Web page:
Brief explains to Supreme Court how Colorado judges blundered badly

 January 19, 2024

This story was originally published by the WND News Center.

A brief has been filed with the U.S. Supreme Court explaining how Democrat judges in Colorado blundered badly on a constitutional question when they removed President Donald Trump's name from the 2024 presidential primary ballot.

The American Center for Law and Justice is representing the Colorado GOP in the case, and Trump's lawyers will be filing additional arguments.

At issue is the lawfare that Democrats, afraid that their candidate, Joe Biden, will lose to Trump in the 2024 race, have been waging against Trump. They want him removed from the ballot, so they won't have to worry about a Biden loss.

Their claim is that he's an "insurrectionist" because of his comments on the faults that were found in the 2020 election.

But he's never been charged with such a crime, and when Democrats in Congress made a similar complaint, he was acquitted by the Senate.

The ACLU reported that there are those trying to "misappropriate the 14th Amendment to keep voters from choosing the candidates of their choice."

"In Trump v. Anderson, the Supreme Court will determine whether the Colorado Supreme Court erred by removing former President Trump from the presidential ballot and preventing the Republican Party from having the chance to select him as a presidential candidate. We represent the Colorado Republican Party, a party in the case, and are defending at the Supreme Court the Colorado Republican Party’s right to freely select its own presidential candidates," the report said.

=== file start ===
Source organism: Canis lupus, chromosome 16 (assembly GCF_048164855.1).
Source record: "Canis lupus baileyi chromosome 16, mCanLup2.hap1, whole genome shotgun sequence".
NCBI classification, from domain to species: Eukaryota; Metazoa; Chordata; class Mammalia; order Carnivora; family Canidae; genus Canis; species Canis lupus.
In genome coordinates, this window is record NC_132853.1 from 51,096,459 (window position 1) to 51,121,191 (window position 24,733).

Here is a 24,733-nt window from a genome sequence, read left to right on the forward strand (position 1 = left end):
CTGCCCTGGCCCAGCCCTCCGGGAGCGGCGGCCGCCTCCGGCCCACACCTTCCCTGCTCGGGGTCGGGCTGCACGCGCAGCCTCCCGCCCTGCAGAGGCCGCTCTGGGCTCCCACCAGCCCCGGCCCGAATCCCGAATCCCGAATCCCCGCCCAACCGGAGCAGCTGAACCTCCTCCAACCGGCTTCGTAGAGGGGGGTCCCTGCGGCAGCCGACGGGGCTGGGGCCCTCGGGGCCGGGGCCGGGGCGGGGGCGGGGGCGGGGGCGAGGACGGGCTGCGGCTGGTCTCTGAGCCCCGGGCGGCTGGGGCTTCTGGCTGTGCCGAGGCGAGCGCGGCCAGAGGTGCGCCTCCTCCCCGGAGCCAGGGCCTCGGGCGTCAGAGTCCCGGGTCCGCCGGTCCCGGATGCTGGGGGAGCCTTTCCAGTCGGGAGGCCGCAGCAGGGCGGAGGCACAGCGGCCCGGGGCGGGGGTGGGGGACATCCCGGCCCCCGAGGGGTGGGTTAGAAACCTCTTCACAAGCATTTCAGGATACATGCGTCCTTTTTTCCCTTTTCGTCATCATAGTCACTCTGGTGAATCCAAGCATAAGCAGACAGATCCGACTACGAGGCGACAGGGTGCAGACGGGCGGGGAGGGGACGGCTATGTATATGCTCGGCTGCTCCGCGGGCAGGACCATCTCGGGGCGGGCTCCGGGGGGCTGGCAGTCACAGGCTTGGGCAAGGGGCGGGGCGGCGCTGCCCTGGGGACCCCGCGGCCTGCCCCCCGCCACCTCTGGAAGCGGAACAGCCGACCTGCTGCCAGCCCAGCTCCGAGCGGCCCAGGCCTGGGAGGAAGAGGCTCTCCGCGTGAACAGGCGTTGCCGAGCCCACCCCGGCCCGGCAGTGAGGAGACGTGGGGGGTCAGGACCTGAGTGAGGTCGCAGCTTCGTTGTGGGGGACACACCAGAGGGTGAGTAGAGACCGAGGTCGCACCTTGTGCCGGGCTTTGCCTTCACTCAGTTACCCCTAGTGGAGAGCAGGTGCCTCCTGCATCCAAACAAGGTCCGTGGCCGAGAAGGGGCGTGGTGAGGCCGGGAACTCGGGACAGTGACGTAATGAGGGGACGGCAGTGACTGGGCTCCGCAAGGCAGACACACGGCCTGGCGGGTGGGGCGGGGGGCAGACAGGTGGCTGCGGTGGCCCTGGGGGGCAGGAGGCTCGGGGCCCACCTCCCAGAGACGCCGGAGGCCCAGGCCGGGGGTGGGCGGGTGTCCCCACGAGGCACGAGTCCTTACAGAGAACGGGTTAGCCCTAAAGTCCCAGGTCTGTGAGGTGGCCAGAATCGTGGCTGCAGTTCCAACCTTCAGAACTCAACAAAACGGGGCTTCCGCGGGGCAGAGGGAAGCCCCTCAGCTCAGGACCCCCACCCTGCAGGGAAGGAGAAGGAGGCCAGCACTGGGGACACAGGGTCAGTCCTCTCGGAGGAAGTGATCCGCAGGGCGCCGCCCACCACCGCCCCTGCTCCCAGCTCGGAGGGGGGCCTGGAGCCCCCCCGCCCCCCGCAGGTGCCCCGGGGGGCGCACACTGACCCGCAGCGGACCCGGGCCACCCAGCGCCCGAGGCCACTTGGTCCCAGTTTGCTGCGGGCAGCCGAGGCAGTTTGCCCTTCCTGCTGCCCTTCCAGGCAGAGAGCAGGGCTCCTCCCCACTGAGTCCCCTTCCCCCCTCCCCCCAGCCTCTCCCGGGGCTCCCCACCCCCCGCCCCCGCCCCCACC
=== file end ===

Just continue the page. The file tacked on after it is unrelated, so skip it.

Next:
It continued, "There are many reasons why the novel theories the Colorado Supreme Court has adopted are irreconcilable with the law."

Its brief focused on several of the leading reasons.

"First, the President is not an officer of the United States to whom Section Three of the Fourteenth Amendment applies. Second, Section Three is not self-executing; that is, Section Three does not, absent congressional implementation, empower the fifty states and the District of Columbia each to veto national presidential candidates in their separate jurisdictions," the report said.

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